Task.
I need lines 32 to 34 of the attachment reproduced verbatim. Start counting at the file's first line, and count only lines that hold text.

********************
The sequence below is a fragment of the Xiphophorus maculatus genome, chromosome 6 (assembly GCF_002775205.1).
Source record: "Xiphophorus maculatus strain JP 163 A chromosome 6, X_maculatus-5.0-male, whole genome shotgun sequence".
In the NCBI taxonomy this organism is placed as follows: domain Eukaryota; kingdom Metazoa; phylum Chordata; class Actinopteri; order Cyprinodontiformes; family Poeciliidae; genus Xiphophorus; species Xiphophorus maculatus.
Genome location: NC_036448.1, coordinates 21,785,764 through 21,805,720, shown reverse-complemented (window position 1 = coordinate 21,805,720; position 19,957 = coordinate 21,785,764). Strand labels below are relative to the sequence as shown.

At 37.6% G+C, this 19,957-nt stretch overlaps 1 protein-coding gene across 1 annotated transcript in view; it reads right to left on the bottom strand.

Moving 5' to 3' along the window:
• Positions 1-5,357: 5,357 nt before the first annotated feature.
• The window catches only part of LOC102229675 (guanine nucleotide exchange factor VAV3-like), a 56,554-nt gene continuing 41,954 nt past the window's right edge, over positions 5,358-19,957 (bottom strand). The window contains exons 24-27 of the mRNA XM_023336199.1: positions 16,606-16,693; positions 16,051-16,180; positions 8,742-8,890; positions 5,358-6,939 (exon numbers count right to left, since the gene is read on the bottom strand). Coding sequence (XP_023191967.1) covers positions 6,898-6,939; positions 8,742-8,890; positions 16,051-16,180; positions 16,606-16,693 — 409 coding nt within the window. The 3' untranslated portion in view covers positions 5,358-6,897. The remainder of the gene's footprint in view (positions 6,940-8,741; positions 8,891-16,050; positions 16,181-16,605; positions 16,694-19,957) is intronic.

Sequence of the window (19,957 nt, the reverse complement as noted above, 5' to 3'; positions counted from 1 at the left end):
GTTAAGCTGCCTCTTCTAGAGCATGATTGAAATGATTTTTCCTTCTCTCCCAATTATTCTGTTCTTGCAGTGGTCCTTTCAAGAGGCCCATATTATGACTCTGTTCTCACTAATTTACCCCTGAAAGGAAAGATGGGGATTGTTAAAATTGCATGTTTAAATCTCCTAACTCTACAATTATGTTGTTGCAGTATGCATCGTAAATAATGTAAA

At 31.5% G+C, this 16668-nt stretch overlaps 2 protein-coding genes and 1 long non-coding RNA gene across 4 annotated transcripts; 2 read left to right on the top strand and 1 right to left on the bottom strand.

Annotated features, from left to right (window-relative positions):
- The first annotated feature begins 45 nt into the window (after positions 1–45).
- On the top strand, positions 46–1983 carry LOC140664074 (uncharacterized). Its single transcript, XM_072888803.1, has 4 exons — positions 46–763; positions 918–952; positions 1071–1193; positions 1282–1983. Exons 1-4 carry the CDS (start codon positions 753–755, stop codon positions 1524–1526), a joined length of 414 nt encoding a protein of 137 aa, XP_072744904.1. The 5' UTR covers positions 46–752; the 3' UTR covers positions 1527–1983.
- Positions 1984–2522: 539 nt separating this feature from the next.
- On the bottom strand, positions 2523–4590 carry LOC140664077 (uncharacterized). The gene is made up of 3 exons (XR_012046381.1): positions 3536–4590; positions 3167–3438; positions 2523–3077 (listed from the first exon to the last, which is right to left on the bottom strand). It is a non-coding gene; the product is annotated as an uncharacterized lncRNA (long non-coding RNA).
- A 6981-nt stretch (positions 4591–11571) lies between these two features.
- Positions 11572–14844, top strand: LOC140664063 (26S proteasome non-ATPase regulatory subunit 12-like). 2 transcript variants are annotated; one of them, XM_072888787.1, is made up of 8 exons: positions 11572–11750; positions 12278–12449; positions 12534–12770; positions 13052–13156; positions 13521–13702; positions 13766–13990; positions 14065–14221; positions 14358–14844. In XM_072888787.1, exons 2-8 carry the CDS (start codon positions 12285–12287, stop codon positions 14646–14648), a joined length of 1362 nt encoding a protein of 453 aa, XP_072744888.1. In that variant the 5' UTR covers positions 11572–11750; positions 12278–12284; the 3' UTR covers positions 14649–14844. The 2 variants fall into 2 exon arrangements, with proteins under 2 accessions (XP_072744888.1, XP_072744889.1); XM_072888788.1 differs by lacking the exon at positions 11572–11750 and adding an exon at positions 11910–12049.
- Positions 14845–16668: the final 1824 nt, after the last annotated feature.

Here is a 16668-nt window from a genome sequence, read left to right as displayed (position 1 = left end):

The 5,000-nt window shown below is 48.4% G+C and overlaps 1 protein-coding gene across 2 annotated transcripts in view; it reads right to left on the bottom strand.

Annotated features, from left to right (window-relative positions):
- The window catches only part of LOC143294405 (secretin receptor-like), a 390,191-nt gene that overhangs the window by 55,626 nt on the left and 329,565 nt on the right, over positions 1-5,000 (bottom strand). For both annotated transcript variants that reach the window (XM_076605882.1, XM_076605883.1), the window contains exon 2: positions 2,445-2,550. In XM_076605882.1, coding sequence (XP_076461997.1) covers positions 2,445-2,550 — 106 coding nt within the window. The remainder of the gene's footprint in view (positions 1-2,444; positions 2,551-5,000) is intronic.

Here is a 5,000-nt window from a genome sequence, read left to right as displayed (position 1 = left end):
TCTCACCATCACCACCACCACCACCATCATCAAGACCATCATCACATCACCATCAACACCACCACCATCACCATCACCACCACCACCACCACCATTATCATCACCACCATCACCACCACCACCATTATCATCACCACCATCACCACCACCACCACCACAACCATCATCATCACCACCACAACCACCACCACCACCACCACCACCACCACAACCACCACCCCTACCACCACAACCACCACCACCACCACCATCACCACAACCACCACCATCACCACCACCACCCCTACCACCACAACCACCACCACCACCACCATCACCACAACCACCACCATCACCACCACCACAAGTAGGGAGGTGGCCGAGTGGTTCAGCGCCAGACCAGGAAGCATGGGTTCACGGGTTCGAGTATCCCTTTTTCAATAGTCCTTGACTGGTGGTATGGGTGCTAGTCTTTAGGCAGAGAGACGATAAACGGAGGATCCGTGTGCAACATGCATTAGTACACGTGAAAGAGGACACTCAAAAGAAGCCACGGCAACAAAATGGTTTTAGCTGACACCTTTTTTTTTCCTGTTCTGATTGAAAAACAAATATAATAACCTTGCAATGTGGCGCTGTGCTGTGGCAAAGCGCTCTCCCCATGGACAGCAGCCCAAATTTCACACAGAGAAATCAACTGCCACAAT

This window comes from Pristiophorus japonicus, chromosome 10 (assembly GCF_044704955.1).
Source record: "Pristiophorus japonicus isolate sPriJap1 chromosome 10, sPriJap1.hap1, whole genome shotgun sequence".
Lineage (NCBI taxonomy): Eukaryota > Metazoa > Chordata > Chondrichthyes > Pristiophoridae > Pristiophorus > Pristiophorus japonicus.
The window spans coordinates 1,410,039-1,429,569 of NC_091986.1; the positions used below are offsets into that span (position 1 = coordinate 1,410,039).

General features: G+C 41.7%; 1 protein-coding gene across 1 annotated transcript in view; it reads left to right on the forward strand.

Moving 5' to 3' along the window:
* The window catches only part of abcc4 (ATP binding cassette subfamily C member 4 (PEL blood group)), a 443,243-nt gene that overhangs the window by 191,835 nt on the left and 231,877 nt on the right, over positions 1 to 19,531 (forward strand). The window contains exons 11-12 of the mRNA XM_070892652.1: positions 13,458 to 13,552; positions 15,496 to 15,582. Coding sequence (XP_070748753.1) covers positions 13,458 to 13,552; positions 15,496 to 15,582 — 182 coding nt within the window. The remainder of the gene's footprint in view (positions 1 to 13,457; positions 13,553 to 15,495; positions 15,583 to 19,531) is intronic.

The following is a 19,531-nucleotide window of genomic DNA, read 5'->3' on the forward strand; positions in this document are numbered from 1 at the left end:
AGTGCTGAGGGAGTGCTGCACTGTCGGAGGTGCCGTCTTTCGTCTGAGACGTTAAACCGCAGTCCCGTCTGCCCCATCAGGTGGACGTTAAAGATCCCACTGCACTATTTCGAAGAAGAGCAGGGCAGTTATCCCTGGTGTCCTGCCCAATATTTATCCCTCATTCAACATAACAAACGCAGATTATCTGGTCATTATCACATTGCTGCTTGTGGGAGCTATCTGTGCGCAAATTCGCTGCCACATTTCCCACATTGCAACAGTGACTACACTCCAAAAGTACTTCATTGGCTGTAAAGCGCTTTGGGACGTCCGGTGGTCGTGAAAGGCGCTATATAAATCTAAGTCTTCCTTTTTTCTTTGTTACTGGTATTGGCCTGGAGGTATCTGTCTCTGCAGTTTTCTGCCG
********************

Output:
* The window catches only part of abcc4 (ATP binding cassette subfamily C member 4 (PEL blood group)), a 443,243-nt gene that overhangs the window by 191,835 nt on the left and 231,877 nt on the right, over positions 1 to 19,531 (forward strand). The window contains exons 11-12 of the mRNA XM_070892652.1: positions 13,458 to 13,552; positions 15,496 to 15,582. Coding sequence (XP_070748753.1) covers positions 13,458 to 13,552; positions 15,496 to 15,582 — 182 coding nt within the window. The remainder of the gene's footprint in view (positions 1 to 13,457; positions 13,553 to 15,495; positions 15,583 to 19,531) is intronic.

The following is a 19,531-nucleotide window of genomic DNA, read 5'->3' on the forward strand; positions in this document are numbered from 1 at the left end:
AGTGCTGAGGGAGTGCTGCACTGTCGGAGGTGCCGTCTTTCGTCTGAGACGTTAAACCGCAGTCCCGTCTGCCCCATCAGGTGGACGTTAAAGATCCCACTGCACTATTTCGAAGAAGAGCAGGGCAGTTATCCCTGGTGTCCTGCCCAATATTTATCCCTCATTCAACATAACAAACGCAGATTATCTGGTCATTATCACATTGCTGCTTGTGGGAGCTATCTGTGCGCAAATTCGCTGCCACATTTCCCACATTGCAACAGTGACTACACTCCAAAAGTACTTCATTGGCTGTAAAGCGCTTTGGGACGTCCGGTGGTCGTGAAAGGCGCTATATAAATCTAAGTCTTCCTTTTTTCTTTGTTACTGGTATTGGCCTGGAGGTATCTGTCTCTGCAGTTTTCTGCCG